Beyond the ecological aspects of the site, the human-built aspects also had their own symbolic connotations. The dining area contains its own subtle, subliminal icons. Note the cross-like woodwork, integrated in the pillars. Also note the early image of people drinking from the Liver and Kidney springs — in an eerie, foreboding of this site’s future religious purpose you can see a faint shadow of a cross above the woman’s Progressive-era sun umbrella.

Liver & Kidney Springs

The famous Liver and Kidney springs at Byron. Note the religious connotation in the distant specter of the cross to the top-right of the woman’s umbrella.

Perhaps most striking, however, is the now-demolished Liver and Kidney Spring structure. On top of this spring, the widow of the early proprietor of Byron built a memorial to her husband. The Mead Memorial was “long, spacious, cool, and light-filled. It held a combination medical room, sanctuary, and baptismal quality for its visitors. The concept of ‘drinking at the well’ had religious overtones to some.

Memorial "Mead" Room at Byron - Now Demolished

The Mead Memorial spring at the Byron Hotel in Byron, California. This was perhaps the most spiritually charged building of the entire hot springs complex. Unfortunately the Mead Memorial was demolished in the late 1970s.

Jensen goes on to write in her caption for this image, “Perhaps for this reason, the Greek Orthodox church sanctified the building into the ‘life-giving spring’ during the resort’s tenure as Mission St. Paul” (Jensen 40).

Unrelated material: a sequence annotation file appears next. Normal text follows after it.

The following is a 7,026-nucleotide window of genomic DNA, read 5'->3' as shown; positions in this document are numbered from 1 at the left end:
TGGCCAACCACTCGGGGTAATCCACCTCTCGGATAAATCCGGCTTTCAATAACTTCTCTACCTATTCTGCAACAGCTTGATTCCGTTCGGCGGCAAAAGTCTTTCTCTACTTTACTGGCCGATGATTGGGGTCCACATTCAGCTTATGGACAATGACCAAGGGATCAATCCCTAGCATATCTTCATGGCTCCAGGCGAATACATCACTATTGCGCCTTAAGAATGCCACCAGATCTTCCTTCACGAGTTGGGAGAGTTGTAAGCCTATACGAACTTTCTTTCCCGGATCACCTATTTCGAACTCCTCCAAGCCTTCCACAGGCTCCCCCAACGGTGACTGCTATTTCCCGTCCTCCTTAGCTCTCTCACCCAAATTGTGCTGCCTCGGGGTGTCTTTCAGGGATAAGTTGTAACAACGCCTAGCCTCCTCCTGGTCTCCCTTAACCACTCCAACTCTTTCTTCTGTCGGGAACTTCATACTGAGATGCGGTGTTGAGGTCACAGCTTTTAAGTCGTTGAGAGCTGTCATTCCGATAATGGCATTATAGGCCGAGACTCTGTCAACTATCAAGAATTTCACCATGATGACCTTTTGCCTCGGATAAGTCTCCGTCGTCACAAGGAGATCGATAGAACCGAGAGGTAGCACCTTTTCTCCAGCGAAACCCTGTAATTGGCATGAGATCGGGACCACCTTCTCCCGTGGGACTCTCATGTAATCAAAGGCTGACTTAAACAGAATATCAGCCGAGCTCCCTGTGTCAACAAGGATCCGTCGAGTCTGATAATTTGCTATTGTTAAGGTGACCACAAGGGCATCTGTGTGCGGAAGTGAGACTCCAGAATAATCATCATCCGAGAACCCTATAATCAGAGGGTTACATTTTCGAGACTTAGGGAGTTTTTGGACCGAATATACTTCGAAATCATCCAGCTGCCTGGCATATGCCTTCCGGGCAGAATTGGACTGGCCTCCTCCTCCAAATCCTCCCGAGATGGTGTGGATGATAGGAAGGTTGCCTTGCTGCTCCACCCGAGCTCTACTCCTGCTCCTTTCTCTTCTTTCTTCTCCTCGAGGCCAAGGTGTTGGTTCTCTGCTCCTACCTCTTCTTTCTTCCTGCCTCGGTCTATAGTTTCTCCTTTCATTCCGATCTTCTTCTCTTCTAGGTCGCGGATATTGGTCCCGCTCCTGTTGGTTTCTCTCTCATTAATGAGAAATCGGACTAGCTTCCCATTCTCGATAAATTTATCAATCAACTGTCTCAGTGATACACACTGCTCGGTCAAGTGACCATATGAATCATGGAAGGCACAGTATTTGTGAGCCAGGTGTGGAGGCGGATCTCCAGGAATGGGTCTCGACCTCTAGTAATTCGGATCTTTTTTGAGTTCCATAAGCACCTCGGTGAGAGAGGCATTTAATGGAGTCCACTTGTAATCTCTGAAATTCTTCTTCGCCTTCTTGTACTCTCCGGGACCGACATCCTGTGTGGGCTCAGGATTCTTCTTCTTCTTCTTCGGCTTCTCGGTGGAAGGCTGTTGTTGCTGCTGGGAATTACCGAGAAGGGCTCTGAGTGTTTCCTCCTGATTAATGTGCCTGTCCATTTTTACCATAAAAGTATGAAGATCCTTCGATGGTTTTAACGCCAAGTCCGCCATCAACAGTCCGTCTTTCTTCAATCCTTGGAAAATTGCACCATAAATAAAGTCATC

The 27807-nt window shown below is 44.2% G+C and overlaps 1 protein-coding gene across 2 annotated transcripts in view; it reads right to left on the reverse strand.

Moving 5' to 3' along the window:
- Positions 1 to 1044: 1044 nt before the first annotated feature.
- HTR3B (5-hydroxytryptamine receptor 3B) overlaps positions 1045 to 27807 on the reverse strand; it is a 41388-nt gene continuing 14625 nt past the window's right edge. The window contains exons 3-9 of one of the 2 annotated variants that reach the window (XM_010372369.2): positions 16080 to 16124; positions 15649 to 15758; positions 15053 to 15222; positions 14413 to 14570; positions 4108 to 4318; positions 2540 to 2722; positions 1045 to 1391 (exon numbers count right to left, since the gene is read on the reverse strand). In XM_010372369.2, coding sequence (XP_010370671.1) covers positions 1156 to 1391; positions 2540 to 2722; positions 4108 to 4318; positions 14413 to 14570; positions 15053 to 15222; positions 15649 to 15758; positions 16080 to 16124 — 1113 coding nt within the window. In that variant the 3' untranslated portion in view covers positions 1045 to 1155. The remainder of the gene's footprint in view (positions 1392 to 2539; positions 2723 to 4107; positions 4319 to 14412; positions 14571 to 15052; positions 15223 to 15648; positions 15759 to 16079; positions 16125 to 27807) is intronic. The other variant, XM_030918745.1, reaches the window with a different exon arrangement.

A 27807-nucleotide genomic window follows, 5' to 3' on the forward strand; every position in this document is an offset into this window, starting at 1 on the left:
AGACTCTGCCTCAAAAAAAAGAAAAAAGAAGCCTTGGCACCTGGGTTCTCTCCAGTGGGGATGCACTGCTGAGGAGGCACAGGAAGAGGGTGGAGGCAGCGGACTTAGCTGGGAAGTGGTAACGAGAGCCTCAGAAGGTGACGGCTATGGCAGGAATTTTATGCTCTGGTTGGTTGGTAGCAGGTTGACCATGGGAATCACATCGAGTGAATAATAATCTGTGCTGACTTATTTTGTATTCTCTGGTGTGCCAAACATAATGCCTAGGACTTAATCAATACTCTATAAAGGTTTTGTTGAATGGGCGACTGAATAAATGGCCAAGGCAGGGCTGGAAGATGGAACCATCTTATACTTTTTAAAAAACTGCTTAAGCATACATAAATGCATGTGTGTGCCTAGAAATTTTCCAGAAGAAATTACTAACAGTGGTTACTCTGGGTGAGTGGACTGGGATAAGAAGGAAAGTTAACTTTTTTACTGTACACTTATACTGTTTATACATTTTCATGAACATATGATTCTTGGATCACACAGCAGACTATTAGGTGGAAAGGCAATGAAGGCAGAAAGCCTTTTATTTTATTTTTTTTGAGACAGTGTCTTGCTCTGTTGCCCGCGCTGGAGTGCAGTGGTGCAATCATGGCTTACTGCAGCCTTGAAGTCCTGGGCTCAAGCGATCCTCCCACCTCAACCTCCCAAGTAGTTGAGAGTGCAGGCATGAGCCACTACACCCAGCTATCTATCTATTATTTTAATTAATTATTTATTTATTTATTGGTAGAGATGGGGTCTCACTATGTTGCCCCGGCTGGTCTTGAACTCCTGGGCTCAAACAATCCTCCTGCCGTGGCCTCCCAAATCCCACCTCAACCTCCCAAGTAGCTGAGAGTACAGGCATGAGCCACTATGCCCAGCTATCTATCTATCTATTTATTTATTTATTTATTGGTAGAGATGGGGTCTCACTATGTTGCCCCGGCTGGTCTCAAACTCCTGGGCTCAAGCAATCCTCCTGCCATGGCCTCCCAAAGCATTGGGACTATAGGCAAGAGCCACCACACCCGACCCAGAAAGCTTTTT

The “Zothohou Peeyee” — a moniker given to the Liver and Kidney Spring when the Orthodox Church dedicated the resort as their own — was not only religious, but it also featured seemingly secular paintings akin to John Constable, Thomas Cole, and Thomas Moran. Even these paintings, which included mountains, valleys, and streams, all had their own transcendentalist religious notions. The Church added to this ambience by placing their own altar and religious icon.

Finally, it is worth mentioning the craftsman-style cottages that adjoined the main hotel, built more than six decades before the church bought the resort. Though the craftsman style is generally not aligned with religious use, the cottages at Byron had something that set them apart as peculiarly religious: stained glass windows in the verandas, a common theme among Greek Orthodox cathedrals and churches — undoubtedly an influential quirk that the church may have found familiar.

Stained Glass Windows in Craftsman Cottage

Craftsman-style homes at Byron Hot Springs. The significant feature of these homes seems to be their front windows, which appear to be stained-glass in nature  — another incentive for the Greek Orthodox church to purchase the property in the late-1940s.

Next week we’ll conclude this two-part series with a wrapup of the other religious artefacts of Byron. I hope this first part was enjoyable and please feel free to comment with your own input!